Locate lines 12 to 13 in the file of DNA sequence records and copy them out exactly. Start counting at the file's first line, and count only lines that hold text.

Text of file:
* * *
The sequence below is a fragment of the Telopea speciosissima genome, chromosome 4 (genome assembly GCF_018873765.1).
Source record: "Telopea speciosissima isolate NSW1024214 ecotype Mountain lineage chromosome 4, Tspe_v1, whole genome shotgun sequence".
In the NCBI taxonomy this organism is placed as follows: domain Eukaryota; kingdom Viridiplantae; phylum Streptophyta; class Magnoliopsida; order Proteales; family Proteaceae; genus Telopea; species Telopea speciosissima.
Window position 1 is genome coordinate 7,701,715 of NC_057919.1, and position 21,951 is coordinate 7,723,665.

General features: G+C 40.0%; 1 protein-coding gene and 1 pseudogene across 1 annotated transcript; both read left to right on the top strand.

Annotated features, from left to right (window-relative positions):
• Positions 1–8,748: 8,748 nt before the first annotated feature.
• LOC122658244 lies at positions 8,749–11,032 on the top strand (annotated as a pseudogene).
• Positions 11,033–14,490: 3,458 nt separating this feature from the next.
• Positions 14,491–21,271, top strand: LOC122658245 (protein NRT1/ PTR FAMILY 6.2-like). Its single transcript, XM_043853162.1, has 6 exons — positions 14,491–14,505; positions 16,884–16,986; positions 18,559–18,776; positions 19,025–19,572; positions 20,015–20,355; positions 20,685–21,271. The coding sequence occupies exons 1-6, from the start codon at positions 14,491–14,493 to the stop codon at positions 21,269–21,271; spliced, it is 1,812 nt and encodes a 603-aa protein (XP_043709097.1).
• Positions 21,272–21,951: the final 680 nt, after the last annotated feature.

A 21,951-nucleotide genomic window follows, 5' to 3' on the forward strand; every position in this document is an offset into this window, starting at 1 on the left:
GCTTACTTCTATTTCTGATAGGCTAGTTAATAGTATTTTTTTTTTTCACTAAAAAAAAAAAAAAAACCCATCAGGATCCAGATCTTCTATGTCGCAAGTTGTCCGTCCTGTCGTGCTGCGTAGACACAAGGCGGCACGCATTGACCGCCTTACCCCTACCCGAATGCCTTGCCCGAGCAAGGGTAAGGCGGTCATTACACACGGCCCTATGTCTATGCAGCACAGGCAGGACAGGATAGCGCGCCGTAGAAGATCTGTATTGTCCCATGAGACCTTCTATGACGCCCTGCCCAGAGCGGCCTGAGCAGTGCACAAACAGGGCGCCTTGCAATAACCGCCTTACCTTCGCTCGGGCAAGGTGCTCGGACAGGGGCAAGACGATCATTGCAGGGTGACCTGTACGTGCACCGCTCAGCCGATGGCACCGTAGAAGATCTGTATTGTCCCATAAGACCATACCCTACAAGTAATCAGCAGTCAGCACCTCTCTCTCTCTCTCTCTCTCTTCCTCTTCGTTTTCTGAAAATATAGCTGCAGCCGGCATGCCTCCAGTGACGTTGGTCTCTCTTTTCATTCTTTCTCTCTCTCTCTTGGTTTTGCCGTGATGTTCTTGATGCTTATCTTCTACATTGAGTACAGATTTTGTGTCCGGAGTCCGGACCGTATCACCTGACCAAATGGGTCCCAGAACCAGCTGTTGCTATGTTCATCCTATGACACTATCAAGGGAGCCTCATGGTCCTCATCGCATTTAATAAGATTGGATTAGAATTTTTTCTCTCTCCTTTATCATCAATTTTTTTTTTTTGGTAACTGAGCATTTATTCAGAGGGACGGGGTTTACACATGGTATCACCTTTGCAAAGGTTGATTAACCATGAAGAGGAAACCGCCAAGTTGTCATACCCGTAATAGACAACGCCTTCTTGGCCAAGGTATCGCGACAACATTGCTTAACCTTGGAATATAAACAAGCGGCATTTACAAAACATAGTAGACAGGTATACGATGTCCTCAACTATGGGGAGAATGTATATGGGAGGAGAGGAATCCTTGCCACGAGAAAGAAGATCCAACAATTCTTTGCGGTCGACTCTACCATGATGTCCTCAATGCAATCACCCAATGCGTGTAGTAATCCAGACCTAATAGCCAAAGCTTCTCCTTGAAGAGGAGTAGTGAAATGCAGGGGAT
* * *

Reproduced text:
A 21,951-nucleotide genomic window follows, 5' to 3' on the forward strand; every position in this document is an offset into this window, starting at 1 on the left:
GCTTACTTCTATTTCTGATAGGCTAGTTAATAGTATTTTTTTTTTTCACTAAAAAAAAAAAAAAAACCCATCAGGATCCAGATCTTCTATGTCGCAAGTTGTCCGTCCTGTCGTGCTGCGTAGACACAAGGCGGCACGCATTGACCGCCTTACCCCTACCCGAATGCCTTGCCCGAGCAAGGGTAAGGCGGTCATTACACACGGCCCTATGTCTATGCAGCACAGGCAGGACAGGATAGCGCGCCGTAGAAGATCTGTATTGTCCCATGAGACCTTCTATGACGCCCTGCCCAGAGCGGCCTGAGCAGTGCACAAACAGGGCGCCTTGCAATAACCGCCTTACCTTCGCTCGGGCAAGGTGCTCGGACAGGGGCAAGACGATCATTGCAGGGTGACCTGTACGTGCACCGCTCAGCCGATGGCACCGTAGAAGATCTGTATTGTCCCATAAGACCATACCCTACAAGTAATCAGCAGTCAGCACCTCTCTCTCTCTCTCTCTCTCTTCCTCTTCGTTTTCTGAAAATATAGCTGCAGCCGGCATGCCTCCAGTGACGTTGGTCTCTCTTTTCATTCTTTCTCTCTCTCTCTTGGTTTTGCCGTGATGTTCTTGATGCTTATCTTCTACATTGAGTACAGATTTTGTGTCCGGAGTCCGGACCGTATCACCTGACCAAATGGGTCCCAGAACCAGCTGTTGCTATGTTCATCCTATGACACTATCAAGGGAGCCTCATGGTCCTCATCGCATTTAATAAGATTGGATTAGAATTTTTTCTCTCTCCTTTATCATCAATTTTTTTTTTTTGGTAACTGAGCATTTATTCAGAGGGACGGGGTTTACACATGGTATCACCTTTGCAAAGGTTGATTAACCATGAAGAGGAAACCGCCAAGTTGTCATACCCGTAATAGACAACGCCTTCTTGGCCAAGGTATCGCGACAACATTGCTTAACCTTGGAATATAAACAAGCGGCATTTACAAAACATAGTAGACAGGTATACGATGTCCTCAACTATGGGGAGAATGTATATGGGAGGAGAGGAATCCTTGCCACGAGAAAGAAGATCCAACAATTCTTTGCGGTCGACTCTACCATGATGTCCTCAATGCAATCACCCAATGCGTGTAGTAATCCAGACCTAATAGCCAAAGCTTCTCCTTGAAGAGGAGTAGTGAAATGCAGGGGAT